Does your kid snore? If yes, then he or she could be suffering from a medical condition that is likely to affect his or her IQ score. Medical experts have found out that children who snore not only seek attention, suffer from mood swings but also lack concentration. The doctors have termed the problem as obstructive sleep apnea, a condition which causes pauses in breathing while asleep and results in less oxygen travelling to the lungs or repetitive wakeups.
Issuing warning to parents of kids who snore, paediatricians disclosed that it is an abnormal behaviour. They added that though no one dies from having obstructive sleep apnea, it more importantly ends up the child has broken sleep so through the night, the child’s does not get good quality sleep they require for learning and feeling fresh the next morning. It could also lead to irregular behaviour and their learning process. If it is long term and persists, the child can end up having 10 points lower IQ than otherwise.
Treatments for obstructive sleep apnea include medication, taking out tonsils and adenoids, or using a machine which provides oxygen. Interestingly, specialists have reported success after giving these treatments to some children diagnosed with ADHD – often the symptoms of the two conditions hard to differentiate.
The most predominant risk factor of sleep apnea is obesity. Kids born into a family with a high risk of sleep apnea are at increased risk as are kids with Down syndrome, with significant hypotonia (their muscles are relatively very weak) and who have neuromuscular diseases. Asthmatic kids too can suffer from sleep apnea but if the two diseases are common, they are likely to coincide even though they may not share any common mechanisms. However, in children whose parents smoke, there can be a major risk factor for snoring.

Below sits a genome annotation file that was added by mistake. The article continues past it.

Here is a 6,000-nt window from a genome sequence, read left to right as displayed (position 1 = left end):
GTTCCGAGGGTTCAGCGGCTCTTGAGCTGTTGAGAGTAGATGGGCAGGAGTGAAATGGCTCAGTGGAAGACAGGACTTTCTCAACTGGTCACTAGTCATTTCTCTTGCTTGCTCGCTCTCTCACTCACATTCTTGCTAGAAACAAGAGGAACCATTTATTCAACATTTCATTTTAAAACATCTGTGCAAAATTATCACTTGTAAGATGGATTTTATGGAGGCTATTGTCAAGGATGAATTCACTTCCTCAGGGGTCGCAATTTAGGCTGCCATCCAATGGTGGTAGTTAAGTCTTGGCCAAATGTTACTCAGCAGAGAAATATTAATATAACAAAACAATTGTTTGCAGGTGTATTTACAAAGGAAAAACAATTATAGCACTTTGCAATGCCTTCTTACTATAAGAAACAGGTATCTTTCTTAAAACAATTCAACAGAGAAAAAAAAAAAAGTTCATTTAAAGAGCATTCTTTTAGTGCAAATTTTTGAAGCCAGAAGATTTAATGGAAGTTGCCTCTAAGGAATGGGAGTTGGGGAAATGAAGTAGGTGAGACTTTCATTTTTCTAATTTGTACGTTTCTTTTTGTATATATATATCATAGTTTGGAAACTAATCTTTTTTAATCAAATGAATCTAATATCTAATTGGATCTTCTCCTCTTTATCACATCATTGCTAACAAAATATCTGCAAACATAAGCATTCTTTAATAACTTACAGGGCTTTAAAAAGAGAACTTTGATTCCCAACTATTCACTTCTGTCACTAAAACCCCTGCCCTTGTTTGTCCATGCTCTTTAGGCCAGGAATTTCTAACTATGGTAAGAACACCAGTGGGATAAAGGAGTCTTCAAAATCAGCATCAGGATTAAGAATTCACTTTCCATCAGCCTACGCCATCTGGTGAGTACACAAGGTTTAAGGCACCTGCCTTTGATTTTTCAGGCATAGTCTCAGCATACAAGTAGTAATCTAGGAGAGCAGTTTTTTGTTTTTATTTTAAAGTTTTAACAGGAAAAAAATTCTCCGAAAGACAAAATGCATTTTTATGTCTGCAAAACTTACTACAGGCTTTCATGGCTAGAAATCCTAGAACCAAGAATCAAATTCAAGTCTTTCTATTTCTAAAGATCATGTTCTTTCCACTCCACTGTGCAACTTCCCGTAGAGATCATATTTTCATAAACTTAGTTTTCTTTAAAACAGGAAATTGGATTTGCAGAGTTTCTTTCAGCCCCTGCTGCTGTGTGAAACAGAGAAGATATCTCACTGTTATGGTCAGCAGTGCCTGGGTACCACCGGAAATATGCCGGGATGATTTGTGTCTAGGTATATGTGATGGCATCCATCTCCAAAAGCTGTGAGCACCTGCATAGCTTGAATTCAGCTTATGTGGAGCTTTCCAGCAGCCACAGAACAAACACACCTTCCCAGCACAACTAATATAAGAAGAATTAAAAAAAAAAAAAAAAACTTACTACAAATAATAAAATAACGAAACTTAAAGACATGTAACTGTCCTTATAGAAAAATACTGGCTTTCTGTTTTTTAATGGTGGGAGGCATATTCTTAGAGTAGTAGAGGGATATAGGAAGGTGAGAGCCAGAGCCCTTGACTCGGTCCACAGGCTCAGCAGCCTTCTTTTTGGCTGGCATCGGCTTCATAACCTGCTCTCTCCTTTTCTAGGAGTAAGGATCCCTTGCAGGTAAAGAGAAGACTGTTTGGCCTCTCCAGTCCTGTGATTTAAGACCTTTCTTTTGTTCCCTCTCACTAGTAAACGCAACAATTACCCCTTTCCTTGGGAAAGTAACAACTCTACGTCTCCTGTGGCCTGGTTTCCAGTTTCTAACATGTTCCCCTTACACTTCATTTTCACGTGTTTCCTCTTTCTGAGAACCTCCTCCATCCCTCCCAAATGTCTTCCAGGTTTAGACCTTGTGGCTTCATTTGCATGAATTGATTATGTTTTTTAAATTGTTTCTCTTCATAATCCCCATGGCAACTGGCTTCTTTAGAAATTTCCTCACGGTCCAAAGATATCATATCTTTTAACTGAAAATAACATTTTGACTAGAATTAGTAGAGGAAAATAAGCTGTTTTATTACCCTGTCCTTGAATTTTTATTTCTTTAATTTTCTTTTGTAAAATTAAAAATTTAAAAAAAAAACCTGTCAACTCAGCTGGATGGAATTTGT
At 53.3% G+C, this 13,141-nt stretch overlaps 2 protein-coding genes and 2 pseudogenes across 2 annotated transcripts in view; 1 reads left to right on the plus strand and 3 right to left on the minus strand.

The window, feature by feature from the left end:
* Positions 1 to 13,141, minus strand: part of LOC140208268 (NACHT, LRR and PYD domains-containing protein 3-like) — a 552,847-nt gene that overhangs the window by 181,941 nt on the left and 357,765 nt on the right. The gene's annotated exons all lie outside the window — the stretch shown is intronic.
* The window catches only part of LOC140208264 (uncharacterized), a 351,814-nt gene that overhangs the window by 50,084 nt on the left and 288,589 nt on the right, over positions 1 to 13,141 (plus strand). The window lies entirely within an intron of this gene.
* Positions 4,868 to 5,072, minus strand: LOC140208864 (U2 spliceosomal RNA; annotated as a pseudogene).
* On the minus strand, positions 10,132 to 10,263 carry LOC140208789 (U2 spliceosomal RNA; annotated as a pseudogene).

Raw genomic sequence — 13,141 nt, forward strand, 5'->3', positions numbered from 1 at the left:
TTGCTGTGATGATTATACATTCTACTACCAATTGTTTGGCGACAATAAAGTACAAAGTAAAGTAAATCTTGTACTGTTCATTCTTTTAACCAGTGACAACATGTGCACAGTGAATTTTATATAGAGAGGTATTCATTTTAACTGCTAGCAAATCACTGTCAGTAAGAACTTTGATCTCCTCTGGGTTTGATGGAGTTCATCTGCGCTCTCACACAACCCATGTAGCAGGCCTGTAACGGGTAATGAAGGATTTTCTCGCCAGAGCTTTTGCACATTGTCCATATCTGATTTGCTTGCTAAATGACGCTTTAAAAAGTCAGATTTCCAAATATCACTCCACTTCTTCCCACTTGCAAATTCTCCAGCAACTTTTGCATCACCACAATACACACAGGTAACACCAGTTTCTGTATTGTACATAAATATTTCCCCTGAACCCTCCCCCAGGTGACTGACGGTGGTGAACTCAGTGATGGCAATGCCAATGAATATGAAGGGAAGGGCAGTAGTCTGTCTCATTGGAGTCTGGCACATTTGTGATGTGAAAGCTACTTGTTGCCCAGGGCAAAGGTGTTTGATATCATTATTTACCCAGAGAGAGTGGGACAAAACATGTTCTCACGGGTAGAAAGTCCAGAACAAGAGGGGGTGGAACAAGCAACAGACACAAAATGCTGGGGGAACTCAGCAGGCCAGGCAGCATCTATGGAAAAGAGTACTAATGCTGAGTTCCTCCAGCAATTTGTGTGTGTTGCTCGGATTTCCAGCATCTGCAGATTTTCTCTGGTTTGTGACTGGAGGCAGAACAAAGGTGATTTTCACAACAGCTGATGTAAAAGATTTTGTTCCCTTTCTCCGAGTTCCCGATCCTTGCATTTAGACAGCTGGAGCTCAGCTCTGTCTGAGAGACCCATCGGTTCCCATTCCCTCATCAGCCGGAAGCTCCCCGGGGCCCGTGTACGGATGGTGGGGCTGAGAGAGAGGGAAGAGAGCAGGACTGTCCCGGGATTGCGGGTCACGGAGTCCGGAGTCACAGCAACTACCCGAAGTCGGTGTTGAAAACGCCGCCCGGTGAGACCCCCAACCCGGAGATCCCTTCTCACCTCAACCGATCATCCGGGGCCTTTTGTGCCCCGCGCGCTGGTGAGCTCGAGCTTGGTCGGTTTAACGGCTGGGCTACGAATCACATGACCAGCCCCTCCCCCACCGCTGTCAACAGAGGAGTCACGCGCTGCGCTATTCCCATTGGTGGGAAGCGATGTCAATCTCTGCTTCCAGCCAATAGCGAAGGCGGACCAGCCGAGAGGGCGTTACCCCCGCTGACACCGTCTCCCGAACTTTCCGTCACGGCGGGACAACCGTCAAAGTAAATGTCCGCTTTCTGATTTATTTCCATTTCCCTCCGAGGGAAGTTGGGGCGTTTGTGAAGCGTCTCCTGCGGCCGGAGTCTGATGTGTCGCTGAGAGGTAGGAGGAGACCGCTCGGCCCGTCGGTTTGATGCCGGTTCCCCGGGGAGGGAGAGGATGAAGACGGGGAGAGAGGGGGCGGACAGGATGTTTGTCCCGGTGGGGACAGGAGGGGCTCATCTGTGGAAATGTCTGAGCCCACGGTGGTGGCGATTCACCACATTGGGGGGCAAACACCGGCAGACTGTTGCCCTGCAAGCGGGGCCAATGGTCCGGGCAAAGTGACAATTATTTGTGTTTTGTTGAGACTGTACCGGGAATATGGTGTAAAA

During night, children with sleep apnea may:
- Snore loudly and on a regular basis
- Have pauses, gasps, and snorts and actually stop breathing. The snorts or gasps may waken them and disrupt their sleep.
- Be restless or sleep in abnormal positions with their head in unusual positions.
- Sweat heavily during sleep.
During the day, children with sleep apnea may:
- Have behavioural, school and social problems
- Be difficult to wake up
- Have headaches during the day, but especially in the morning
- Be irritable, agitated, aggressive, and cranky
- Be so sleepy during the day that they actually fall asleep or daydream
- Speak with a nasal voice and breathe regularly through the mouth